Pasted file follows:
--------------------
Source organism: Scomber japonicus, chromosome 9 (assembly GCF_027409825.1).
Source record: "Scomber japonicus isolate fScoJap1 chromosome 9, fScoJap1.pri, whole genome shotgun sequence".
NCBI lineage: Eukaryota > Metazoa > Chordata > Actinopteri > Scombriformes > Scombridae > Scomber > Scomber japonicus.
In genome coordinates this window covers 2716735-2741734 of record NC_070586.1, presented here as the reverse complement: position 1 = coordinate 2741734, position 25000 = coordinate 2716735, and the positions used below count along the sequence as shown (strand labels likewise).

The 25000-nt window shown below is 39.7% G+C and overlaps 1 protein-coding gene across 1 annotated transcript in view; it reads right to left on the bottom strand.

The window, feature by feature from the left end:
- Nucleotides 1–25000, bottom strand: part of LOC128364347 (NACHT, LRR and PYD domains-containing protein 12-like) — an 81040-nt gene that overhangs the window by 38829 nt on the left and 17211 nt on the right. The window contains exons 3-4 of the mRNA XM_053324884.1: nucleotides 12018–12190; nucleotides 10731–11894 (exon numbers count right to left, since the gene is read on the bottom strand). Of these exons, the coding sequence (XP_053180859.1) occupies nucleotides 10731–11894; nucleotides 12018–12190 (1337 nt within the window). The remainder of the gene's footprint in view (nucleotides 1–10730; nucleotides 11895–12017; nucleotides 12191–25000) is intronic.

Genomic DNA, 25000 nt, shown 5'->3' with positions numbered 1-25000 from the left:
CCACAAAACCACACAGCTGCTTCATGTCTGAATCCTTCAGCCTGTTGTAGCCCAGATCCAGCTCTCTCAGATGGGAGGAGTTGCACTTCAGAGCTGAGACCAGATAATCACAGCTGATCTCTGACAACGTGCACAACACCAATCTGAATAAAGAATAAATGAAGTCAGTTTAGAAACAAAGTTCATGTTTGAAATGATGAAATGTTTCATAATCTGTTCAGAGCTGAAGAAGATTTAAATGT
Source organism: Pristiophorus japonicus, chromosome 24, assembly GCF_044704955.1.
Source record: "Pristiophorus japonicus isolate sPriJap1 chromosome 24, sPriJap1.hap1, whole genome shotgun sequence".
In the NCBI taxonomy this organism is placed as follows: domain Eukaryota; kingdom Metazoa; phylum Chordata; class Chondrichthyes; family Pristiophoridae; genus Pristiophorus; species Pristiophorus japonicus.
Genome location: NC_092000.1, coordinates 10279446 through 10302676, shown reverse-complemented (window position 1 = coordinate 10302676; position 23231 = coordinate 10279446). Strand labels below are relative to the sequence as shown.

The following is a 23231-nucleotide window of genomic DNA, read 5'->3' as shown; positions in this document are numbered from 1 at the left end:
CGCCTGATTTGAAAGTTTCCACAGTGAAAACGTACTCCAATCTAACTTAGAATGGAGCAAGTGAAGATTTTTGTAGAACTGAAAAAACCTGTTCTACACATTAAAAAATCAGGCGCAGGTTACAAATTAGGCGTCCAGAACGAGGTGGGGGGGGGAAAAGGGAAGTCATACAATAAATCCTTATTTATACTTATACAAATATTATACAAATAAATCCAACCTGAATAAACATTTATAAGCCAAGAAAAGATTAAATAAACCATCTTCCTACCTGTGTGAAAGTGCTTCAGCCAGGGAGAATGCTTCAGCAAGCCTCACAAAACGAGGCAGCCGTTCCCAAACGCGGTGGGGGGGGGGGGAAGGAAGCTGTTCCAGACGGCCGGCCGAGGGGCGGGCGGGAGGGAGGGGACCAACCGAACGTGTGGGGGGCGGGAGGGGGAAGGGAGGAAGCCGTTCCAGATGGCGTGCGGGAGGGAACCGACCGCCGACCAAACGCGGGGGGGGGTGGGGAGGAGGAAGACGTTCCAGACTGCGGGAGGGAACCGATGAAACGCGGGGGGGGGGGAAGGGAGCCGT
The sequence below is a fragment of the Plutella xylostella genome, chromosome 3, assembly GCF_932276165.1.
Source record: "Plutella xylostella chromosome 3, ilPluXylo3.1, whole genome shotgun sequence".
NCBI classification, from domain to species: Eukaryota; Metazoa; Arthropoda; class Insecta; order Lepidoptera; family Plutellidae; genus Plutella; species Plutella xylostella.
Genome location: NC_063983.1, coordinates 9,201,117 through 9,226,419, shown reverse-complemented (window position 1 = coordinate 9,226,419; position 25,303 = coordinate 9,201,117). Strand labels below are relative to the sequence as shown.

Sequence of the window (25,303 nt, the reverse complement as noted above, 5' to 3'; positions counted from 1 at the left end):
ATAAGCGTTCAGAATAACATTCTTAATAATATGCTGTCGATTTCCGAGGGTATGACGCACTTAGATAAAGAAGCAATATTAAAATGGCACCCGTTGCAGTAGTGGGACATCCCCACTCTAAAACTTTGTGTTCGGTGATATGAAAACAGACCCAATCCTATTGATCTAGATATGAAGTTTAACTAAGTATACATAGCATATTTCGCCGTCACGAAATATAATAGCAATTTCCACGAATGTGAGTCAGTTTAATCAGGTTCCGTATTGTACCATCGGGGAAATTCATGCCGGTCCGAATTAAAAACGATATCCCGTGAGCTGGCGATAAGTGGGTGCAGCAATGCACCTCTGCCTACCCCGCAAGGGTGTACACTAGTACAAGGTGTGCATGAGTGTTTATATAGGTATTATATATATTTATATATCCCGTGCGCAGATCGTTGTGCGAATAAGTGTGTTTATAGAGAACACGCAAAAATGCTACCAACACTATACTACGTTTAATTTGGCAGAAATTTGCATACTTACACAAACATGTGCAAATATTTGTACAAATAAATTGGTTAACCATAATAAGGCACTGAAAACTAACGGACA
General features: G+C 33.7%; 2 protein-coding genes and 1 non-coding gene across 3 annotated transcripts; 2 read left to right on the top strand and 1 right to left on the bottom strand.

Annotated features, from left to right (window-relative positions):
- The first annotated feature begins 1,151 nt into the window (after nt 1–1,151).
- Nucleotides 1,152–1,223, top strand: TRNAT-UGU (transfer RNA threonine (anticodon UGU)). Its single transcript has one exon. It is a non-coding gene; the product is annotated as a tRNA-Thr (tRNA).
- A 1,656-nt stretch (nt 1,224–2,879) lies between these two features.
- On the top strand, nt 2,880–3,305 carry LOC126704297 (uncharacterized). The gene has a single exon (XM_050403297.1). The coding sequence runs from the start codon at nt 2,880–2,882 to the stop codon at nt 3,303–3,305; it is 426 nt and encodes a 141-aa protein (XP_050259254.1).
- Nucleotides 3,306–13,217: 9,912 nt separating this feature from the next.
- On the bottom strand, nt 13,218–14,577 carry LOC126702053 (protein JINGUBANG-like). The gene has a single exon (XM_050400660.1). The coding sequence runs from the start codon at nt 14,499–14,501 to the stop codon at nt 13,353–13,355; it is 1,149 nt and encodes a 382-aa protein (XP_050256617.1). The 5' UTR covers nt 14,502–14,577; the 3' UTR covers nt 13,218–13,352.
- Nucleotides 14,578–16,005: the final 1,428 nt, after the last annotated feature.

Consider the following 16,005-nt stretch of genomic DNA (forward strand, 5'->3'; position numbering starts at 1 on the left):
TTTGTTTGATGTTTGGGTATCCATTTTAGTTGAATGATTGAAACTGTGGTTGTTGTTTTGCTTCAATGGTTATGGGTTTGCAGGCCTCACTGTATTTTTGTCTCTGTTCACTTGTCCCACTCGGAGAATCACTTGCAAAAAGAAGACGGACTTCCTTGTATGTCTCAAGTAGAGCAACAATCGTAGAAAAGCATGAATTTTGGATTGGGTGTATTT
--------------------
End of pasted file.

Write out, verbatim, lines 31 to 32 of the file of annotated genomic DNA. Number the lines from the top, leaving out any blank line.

Consider the following 16,005-nt stretch of genomic DNA (forward strand, 5'->3'; position numbering starts at 1 on the left):
TTTGTTTGATGTTTGGGTATCCATTTTAGTTGAATGATTGAAACTGTGGTTGTTGTTTTGCTTCAATGGTTATGGGTTTGCAGGCCTCACTGTATTTTTGTCTCTGTTCACTTGTCCCACTCGGAGAATCACTTGCAAAAAGAAGACGGACTTCCTTGTATGTCTCAAGTAGAGCAACAATCGTAGAAAAGCATGAATTTTGGATTGGGTGTATTT